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Writer’s Block: 7 Tips to Overcome the Blank Page

Writer’s block can feel like slamming into an impenetrable wall when your creative juices stop flowing. Whether you’re paralyzed by the blank page or hit roadblocks mid-manuscript, writer’s block threatens the momentum and motivation essential for finishing your book. But with the right mindset and strategies, you can work around and conquer this seemingly indelible situation. 

Publishing expert and writing coach Dr. Angela Lauria has guided thousands of authors through defeating writer’s block to become published bestsellers. Here are Angela’s top tips for circumventing writer’s block and get back into the flow of writing.

1. Outline First

Trying to edit as you write is a major cause of writer’s block. Instead, thoroughly outline your book idea so you know what to write next. Break it down chapter by chapter. Use tools like spreadsheets to create “slugs” (lists of events, scenes, facts, quotes, or other cues that will inspire you to write between 150 to 500 words) to include per chapter. This organizing activates the logical left brain, while the actual writing taps the creative right brain. This method provides a clear path forward so you can write without constantly second-guessing yourself. Treat it like assigned topics in school; the teacher tells you what to write about, freeing you to focus on the writing itself.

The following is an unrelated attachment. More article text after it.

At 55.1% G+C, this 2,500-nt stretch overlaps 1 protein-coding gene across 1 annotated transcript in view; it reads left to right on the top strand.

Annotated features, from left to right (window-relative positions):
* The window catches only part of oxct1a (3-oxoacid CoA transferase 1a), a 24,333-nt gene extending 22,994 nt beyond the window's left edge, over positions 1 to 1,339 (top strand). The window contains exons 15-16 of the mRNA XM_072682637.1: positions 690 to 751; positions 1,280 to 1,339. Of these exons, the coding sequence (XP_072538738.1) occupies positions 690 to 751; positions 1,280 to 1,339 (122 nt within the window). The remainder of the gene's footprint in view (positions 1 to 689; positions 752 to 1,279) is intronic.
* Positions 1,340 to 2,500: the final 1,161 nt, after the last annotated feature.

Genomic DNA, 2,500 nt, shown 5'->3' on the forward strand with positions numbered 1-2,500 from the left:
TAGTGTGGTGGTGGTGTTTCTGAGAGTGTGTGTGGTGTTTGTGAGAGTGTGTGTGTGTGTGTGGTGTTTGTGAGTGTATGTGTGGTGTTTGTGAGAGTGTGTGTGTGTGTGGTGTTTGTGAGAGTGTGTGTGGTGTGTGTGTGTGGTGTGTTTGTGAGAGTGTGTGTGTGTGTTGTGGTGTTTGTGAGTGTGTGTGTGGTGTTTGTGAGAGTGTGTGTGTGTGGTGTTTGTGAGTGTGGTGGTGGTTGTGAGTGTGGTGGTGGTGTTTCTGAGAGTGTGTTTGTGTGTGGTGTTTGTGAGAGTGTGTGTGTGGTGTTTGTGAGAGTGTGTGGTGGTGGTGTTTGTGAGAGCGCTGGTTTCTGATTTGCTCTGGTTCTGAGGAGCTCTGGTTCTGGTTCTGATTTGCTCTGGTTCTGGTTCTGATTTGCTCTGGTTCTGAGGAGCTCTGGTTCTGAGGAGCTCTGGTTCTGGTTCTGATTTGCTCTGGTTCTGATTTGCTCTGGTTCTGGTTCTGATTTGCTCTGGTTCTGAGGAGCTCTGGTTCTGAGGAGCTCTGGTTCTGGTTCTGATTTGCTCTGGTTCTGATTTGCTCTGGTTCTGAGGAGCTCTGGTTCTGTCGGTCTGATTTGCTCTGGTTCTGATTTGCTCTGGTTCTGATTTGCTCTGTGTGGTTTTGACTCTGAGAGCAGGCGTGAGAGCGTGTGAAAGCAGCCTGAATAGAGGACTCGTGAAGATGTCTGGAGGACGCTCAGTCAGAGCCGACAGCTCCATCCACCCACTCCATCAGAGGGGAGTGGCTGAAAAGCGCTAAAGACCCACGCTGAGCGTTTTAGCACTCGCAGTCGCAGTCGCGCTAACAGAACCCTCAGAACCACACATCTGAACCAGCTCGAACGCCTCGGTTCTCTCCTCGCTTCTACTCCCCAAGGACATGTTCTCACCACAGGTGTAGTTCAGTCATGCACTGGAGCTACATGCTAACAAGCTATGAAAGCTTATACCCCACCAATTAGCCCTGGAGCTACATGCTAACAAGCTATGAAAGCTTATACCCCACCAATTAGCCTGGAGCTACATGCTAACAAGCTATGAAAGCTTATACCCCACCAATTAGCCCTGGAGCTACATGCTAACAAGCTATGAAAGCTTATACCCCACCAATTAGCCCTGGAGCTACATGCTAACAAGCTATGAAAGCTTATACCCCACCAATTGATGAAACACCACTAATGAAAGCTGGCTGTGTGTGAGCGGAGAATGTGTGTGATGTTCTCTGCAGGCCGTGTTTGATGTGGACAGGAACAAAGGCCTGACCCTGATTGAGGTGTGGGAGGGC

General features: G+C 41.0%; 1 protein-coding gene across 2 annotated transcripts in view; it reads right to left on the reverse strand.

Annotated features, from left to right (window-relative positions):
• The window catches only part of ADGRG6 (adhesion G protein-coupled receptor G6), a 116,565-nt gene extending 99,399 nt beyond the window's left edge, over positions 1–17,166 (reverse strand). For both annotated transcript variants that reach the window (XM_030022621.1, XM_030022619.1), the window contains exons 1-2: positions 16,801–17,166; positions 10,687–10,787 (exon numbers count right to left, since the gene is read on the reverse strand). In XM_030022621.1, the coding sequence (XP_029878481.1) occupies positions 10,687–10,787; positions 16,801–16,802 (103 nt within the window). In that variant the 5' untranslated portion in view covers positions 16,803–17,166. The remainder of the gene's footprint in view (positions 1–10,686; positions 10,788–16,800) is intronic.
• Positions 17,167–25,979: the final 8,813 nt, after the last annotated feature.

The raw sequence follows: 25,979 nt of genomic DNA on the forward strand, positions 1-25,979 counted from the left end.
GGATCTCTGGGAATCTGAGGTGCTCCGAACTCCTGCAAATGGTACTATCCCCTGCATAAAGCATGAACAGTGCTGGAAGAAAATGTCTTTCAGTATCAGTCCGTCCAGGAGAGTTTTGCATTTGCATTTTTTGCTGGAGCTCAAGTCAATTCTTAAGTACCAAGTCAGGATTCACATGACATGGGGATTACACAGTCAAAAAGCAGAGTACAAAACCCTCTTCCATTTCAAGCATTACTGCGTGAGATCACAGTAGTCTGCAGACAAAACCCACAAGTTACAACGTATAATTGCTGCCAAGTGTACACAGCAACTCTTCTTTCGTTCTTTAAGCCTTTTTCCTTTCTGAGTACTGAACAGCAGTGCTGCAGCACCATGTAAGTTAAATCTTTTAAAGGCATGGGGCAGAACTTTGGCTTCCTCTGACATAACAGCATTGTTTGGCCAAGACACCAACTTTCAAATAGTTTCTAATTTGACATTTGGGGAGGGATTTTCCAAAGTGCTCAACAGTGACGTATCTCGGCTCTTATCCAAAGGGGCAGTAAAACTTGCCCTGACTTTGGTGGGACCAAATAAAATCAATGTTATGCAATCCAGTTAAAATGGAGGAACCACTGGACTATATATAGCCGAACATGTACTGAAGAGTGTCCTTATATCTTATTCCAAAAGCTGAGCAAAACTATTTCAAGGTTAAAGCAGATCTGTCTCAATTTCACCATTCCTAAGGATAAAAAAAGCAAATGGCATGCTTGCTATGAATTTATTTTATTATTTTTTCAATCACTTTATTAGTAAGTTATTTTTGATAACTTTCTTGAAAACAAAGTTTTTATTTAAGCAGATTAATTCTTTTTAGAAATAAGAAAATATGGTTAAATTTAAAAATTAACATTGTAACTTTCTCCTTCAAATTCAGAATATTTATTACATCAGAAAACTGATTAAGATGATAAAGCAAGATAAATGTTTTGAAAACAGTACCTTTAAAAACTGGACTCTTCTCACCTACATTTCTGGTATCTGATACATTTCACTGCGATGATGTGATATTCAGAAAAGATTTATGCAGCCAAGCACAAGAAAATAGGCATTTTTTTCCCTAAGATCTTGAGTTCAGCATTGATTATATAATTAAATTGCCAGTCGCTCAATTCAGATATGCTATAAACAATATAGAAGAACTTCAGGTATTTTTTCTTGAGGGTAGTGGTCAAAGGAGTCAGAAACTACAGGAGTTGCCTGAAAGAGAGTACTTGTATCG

2. Look Inward

Writer’s block often surfaces from deeper issues like unprocessed trauma or fears about being vulnerable. Rather than forcing your way through, listen to what your inner author is trying to tell you. Dr. Angela has two techniques to uncover the message: First, free-write questions to your block with your non-dominant hand (such as: “Why am I so stuck on writing this chapter?”). Then, using your dominant hand, answer the question. You might be shocked by what you write down. The second technique is to journal a letter compassionately addressing the parts of yourself creating resistance. Are you avoiding painful memories? Fearing criticism? Doing this will help you process separately from writing and dissolve the block. Honor your emotions without judgment.

3. Don’t Force It

If you’re not ready to revisit trauma, don’t force it. Writing should feel therapeutic, not re-traumatizing. If pain arises while writing about real events, take a break and process the memories separately before continuing. Surround difficult chapters with extra self-care like meditation, soothing baths, or comfort foods. Know your limits and don’t judge yourself.

4. Overcome Perfectionism

Perfectionism kills creativity. You know that, we know that, and Dr. Angela knows that. Remember, no first draft is perfect or the book would never get written. Commit fully to creating an intentionally shitty first draft. Give yourself permission to write something bad knowing quality comes later during editing. Turn off the inner critic saying this isn’t good enough by making progress your only goal. Silence your inner judge by pretending you’re back in school aiming for a D minus paper to just complete the assignment. The magic happens in plowing through the first shitty draft, not endlessly polishing the first sentence. Use deadlines to force you to move onto the next chapter, no matter the quality of the current. Prioritize getting words on paper over perfection. You can’t edit what isn’t written.